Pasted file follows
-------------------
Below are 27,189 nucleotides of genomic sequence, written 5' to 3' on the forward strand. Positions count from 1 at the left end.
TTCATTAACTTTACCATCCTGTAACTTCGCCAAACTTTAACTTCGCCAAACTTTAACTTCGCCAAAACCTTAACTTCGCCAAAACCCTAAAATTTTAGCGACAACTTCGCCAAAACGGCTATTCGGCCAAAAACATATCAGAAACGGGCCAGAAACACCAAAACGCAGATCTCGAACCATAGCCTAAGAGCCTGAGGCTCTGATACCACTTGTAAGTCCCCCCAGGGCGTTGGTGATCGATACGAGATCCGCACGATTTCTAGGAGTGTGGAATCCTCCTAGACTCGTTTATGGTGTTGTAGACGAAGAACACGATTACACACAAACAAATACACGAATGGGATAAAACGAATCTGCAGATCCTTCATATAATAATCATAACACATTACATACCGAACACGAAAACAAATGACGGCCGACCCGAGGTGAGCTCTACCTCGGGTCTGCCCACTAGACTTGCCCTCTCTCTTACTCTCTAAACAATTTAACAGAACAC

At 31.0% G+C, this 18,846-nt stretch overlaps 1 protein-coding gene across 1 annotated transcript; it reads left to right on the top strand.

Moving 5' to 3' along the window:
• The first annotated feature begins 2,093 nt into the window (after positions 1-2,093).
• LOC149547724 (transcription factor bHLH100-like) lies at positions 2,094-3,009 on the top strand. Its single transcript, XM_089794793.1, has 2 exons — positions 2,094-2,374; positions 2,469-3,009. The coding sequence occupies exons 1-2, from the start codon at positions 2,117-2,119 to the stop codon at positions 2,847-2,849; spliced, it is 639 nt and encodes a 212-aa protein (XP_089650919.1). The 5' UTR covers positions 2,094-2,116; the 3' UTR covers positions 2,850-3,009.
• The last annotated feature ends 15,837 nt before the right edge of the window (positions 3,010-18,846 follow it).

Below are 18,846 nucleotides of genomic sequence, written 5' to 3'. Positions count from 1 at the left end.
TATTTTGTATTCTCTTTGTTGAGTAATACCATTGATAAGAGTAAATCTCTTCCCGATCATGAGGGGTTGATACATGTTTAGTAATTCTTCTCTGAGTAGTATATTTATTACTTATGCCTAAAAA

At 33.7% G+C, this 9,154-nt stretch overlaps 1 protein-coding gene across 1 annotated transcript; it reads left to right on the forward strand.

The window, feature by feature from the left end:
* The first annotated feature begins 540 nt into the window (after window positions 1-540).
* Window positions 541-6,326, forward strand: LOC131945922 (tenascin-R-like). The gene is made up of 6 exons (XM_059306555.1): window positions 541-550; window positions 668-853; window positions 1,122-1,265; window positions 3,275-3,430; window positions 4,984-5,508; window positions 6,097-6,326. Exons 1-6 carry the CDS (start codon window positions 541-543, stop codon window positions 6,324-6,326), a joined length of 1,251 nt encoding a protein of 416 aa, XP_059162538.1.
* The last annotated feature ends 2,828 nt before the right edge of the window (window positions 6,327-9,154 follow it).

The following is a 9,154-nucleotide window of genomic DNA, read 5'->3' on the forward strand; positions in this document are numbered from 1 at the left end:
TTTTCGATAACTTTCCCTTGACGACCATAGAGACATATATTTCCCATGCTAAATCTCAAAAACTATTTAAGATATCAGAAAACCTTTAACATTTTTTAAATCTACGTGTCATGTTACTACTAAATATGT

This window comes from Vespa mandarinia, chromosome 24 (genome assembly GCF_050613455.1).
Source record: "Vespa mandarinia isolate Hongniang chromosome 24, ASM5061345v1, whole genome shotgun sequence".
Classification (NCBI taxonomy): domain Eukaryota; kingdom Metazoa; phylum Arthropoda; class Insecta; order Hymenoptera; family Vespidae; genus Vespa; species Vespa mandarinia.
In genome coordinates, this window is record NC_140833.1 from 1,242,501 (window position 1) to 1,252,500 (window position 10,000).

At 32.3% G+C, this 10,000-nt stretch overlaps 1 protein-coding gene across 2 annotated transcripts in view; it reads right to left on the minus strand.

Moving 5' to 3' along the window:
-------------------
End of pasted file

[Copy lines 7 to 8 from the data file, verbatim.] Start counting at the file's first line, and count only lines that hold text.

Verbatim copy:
• The last annotated feature ends 15,837 nt before the right edge of the window (positions 3,010-18,846 follow it).

Below are 18,846 nucleotides of genomic sequence, written 5' to 3'. Positions count from 1 at the left end.